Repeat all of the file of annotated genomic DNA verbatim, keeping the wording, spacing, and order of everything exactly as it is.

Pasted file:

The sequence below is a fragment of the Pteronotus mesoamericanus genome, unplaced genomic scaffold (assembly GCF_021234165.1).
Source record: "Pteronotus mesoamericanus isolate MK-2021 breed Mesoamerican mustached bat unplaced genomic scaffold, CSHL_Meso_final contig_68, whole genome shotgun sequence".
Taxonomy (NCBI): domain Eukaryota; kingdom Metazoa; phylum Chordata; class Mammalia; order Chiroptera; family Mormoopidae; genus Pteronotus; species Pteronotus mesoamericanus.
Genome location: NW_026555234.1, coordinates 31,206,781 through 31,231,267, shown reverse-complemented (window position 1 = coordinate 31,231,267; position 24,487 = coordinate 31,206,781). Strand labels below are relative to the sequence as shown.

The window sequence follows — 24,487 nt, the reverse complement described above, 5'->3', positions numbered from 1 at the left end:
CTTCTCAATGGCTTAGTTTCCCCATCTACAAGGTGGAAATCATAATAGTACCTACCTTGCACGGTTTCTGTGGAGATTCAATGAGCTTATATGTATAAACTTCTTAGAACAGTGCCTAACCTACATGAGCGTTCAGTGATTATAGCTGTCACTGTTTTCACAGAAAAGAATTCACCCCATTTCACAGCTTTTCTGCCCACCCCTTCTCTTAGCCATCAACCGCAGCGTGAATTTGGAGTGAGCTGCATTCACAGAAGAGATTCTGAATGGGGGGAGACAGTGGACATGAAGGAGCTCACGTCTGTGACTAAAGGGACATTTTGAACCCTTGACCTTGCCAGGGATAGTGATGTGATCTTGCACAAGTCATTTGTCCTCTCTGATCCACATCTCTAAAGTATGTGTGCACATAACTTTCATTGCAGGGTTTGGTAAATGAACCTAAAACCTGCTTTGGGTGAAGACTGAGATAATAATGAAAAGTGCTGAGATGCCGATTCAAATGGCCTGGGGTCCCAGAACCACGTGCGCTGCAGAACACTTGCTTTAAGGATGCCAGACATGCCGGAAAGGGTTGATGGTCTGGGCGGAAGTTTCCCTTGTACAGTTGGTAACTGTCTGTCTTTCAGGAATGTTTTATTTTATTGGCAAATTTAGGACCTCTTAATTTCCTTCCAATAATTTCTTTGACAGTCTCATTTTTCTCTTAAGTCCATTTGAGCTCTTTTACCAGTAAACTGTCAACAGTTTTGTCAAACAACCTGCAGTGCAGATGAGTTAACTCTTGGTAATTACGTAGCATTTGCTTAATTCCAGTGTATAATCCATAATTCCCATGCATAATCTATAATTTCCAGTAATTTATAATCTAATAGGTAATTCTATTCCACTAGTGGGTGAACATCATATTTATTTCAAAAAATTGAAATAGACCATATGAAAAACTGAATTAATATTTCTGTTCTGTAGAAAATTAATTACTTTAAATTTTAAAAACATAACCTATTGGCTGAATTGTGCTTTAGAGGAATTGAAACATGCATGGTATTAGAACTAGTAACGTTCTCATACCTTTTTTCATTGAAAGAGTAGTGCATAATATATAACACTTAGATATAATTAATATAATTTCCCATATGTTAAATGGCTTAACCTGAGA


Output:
The sequence below is a fragment of the Pteronotus mesoamericanus genome, unplaced genomic scaffold (assembly GCF_021234165.1).
Source record: "Pteronotus mesoamericanus isolate MK-2021 breed Mesoamerican mustached bat unplaced genomic scaffold, CSHL_Meso_final contig_68, whole genome shotgun sequence".
Taxonomy (NCBI): domain Eukaryota; kingdom Metazoa; phylum Chordata; class Mammalia; order Chiroptera; family Mormoopidae; genus Pteronotus; species Pteronotus mesoamericanus.
Genome location: NW_026555234.1, coordinates 31,206,781 through 31,231,267, shown reverse-complemented (window position 1 = coordinate 31,231,267; position 24,487 = coordinate 31,206,781). Strand labels below are relative to the sequence as shown.

The window sequence follows — 24,487 nt, the reverse complement described above, 5'->3', positions numbered from 1 at the left end:
CTTCTCAATGGCTTAGTTTCCCCATCTACAAGGTGGAAATCATAATAGTACCTACCTTGCACGGTTTCTGTGGAGATTCAATGAGCTTATATGTATAAACTTCTTAGAACAGTGCCTAACCTACATGAGCGTTCAGTGATTATAGCTGTCACTGTTTTCACAGAAAAGAATTCACCCCATTTCACAGCTTTTCTGCCCACCCCTTCTCTTAGCCATCAACCGCAGCGTGAATTTGGAGTGAGCTGCATTCACAGAAGAGATTCTGAATGGGGGGAGACAGTGGACATGAAGGAGCTCACGTCTGTGACTAAAGGGACATTTTGAACCCTTGACCTTGCCAGGGATAGTGATGTGATCTTGCACAAGTCATTTGTCCTCTCTGATCCACATCTCTAAAGTATGTGTGCACATAACTTTCATTGCAGGGTTTGGTAAATGAACCTAAAACCTGCTTTGGGTGAAGACTGAGATAATAATGAAAAGTGCTGAGATGCCGATTCAAATGGCCTGGGGTCCCAGAACCACGTGCGCTGCAGAACACTTGCTTTAAGGATGCCAGACATGCCGGAAAGGGTTGATGGTCTGGGCGGAAGTTTCCCTTGTACAGTTGGTAACTGTCTGTCTTTCAGGAATGTTTTATTTTATTGGCAAATTTAGGACCTCTTAATTTCCTTCCAATAATTTCTTTGACAGTCTCATTTTTCTCTTAAGTCCATTTGAGCTCTTTTACCAGTAAACTGTCAACAGTTTTGTCAAACAACCTGCAGTGCAGATGAGTTAACTCTTGGTAATTACGTAGCATTTGCTTAATTCCAGTGTATAATCCATAATTCCCATGCATAATCTATAATTTCCAGTAATTTATAATCTAATAGGTAATTCTATTCCACTAGTGGGTGAACATCATATTTATTTCAAAAAATTGAAATAGACCATATGAAAAACTGAATTAATATTTCTGTTCTGTAGAAAATTAATTACTTTAAATTTTAAAAACATAACCTATTGGCTGAATTGTGCTTTAGAGGAATTGAAACATGCATGGTATTAGAACTAGTAACGTTCTCATACCTTTTTTCATTGAAAGAGTAGTGCATAATATATAACACTTAGATATAATTAATATAATTTCCCATATGTTAAATGGCTTAACCTGAGA